January books

I barely managed to meet my 8 book a month goal, and it’s only the first month of the year. This does not bode well for my reading resolution. Yes I know 100 books in a year is pretty ambitious but to make the goal a little more attainable I count audio books and any book over 50 pages. I’m already a big fan of audio books and it gets me through those long days of cleaning/cooking and this month packing. I’m also planning on including some kid and young adult books so I can find some good stuff for my god children to read. January was a tough month since I was busy with my move out to New York but I did it and here are the reviews.

On Writing by Stephen King:

I checked this out on audio at the library and listened to it while packing. It’s a wonder to me how I’ve never read anything by Stephen King in all these years. On Writing was full of great advice for the aspiring writer. King recounts his progression as a writer and gives the best and most obvious advice which is if you want to be a writer then write! Meaning make time and be diligent about writing everyday. The second best bit of advice was to choose words that can be understood not ones that show off your vocabulary. For someone that loves big words that was a hard one to swallow but one that makes sense. Stephen King didn’t become successful until he was in his 40s and he started when he was 7! That is a disheartening reality for most aspiring writers but people that love writing can’t help it and will keep doing it even if they never get paid. It was gratifying to hear about the phone call King received letting him know Carrie was sold.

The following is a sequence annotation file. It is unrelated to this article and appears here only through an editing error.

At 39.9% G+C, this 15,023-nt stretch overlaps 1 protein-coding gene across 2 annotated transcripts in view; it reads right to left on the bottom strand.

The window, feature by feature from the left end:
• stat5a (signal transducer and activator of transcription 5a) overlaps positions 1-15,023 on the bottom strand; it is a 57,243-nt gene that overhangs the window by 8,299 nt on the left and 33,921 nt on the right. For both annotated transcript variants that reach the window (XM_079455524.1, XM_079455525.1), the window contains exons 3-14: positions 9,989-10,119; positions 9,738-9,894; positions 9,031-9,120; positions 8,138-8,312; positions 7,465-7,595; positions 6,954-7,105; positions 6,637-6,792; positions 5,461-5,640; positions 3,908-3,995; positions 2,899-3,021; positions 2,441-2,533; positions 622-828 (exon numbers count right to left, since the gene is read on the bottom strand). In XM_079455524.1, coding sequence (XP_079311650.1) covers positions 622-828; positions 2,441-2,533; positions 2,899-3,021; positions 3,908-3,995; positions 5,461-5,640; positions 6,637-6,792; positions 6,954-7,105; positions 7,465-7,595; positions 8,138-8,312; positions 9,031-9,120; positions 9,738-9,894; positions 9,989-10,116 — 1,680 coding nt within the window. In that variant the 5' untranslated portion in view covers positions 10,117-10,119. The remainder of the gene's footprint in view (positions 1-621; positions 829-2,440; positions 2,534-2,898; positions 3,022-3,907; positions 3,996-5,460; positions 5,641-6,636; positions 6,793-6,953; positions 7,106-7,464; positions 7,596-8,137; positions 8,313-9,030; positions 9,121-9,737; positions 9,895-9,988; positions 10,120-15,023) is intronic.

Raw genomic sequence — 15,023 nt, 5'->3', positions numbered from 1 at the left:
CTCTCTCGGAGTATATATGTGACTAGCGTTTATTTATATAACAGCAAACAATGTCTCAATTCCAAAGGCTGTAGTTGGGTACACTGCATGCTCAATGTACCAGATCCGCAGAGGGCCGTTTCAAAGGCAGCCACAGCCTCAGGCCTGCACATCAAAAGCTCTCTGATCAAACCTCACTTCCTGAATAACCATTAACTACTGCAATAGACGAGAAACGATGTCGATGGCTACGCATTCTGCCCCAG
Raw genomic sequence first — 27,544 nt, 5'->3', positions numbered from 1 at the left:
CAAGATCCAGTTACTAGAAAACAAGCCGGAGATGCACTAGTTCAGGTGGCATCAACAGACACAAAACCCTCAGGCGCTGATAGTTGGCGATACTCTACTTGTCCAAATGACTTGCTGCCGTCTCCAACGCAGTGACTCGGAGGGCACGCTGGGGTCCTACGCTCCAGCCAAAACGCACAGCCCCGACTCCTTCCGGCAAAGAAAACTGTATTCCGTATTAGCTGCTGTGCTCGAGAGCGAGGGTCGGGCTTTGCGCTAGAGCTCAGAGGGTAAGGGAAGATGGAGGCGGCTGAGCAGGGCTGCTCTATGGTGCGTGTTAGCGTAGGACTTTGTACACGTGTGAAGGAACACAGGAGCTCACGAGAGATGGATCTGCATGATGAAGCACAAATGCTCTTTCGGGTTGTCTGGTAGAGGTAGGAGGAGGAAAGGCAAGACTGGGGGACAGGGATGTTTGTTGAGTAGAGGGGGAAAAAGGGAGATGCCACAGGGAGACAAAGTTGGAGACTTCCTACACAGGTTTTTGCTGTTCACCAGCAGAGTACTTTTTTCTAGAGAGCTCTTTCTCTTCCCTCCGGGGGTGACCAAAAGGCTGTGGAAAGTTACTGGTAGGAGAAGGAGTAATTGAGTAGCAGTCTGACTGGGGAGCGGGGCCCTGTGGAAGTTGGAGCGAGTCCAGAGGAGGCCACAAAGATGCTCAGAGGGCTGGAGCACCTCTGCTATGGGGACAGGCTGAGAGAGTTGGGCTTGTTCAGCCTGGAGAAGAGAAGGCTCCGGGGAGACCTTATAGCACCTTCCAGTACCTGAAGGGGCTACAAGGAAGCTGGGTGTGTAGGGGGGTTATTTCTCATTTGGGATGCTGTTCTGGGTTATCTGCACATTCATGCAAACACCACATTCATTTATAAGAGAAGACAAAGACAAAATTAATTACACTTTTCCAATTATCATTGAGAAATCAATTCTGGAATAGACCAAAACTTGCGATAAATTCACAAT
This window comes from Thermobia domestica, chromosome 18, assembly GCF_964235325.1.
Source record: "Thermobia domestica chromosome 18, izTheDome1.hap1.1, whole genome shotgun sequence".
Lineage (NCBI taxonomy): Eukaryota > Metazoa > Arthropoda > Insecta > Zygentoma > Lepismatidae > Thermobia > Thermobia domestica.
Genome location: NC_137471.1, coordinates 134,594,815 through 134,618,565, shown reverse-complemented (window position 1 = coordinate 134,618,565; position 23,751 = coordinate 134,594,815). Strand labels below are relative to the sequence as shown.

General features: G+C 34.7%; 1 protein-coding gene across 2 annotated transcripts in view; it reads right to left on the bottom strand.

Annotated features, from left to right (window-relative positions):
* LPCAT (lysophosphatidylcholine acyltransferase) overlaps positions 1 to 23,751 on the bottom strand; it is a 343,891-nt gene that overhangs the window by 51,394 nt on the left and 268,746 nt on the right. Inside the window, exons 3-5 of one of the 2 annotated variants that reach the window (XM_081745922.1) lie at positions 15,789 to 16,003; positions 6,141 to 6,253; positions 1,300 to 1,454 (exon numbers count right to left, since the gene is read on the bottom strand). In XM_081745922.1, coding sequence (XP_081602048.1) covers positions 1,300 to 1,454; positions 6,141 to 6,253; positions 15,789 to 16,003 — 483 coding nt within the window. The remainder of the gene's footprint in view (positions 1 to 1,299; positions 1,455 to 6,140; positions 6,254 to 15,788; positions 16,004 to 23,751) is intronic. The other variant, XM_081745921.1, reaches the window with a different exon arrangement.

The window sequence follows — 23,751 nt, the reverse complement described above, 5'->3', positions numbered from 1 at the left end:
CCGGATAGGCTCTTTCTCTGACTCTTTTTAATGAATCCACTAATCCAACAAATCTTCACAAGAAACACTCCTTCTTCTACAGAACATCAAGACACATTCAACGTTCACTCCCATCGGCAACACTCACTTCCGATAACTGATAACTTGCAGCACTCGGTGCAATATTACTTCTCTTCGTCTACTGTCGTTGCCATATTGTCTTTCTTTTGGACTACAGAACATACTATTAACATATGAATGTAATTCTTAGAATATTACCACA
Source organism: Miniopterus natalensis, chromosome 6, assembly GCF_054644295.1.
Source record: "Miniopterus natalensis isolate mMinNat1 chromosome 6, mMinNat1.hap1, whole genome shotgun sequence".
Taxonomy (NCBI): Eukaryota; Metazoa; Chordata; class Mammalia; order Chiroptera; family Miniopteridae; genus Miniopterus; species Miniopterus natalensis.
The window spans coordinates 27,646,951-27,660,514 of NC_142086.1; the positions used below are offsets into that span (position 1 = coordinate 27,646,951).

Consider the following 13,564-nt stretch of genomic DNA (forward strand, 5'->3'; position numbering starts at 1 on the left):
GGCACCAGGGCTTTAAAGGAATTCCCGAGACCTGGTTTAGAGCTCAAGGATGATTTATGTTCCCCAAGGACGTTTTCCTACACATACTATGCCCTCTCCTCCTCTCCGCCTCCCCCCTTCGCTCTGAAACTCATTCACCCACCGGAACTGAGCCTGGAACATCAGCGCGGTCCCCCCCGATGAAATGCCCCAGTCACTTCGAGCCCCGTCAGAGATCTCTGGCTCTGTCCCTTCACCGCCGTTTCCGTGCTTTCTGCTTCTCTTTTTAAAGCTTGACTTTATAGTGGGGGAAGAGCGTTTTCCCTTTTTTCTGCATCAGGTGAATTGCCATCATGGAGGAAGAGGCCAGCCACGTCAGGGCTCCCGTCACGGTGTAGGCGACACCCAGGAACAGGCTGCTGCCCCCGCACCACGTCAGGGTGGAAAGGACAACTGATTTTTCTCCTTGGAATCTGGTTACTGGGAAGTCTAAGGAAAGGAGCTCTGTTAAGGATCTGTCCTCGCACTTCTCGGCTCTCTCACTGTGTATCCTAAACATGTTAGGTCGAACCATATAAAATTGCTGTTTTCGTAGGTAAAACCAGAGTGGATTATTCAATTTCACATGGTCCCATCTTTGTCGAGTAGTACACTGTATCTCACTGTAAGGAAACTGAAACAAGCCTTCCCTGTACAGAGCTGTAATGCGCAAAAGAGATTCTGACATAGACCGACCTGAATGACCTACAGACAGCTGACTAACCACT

Recommended for an aspiring writer or a big Stephen King fan. Everyone else can probably skip.

Walk Two Moons by Sharon Creech:

This is a kids book and a Newberry Award winner. I got this one on audio too and listened on a road trip up to visit my sister in Sacramento. The girl in book Salamanca is on a road trip with her grandparents to visit her mother’s grave in Idaho. Along the way Sal tells stories of her friend Phoebe and memories of her mother.I don’t really have an opinion on this one good or bad, I have to admit I was only half paying attention on the car ride. What I did manage to focus on was well written from a kids perspective. Salamanca was a well fleshed out character. I could easily imagine a kid like her on a car ride with her grandparents.

Recommend for kids 9-12.


Hamlet by William Shakespeare:

I haven’t read Shakespeare since college but BBC was showing a production with my beloved David Tennant and I decided to read the text again. I’m not sure how many people realize how saturated our culture is with Shakespeare quotes. I’ll let you google that yourself. Watching and reading Shakespeare can be tough, everyone always talks so fast and of course the language is foreign to most of us. Once you have the chance to really study Shakespeare though, it’s hard not to think he’s a genius (I do). Hamlet is a beast of a read but a satisfying one if you’re committed to tackling it. Thankfully I’ve read and studied this before so it was fun to recount previous revelations and a great primer for the BBC version which will show on PBS in April if you’re interested.

Recommended for lovers of the English language, actors, and the British.

The Devil’s Storybook by Natalie Babbitt: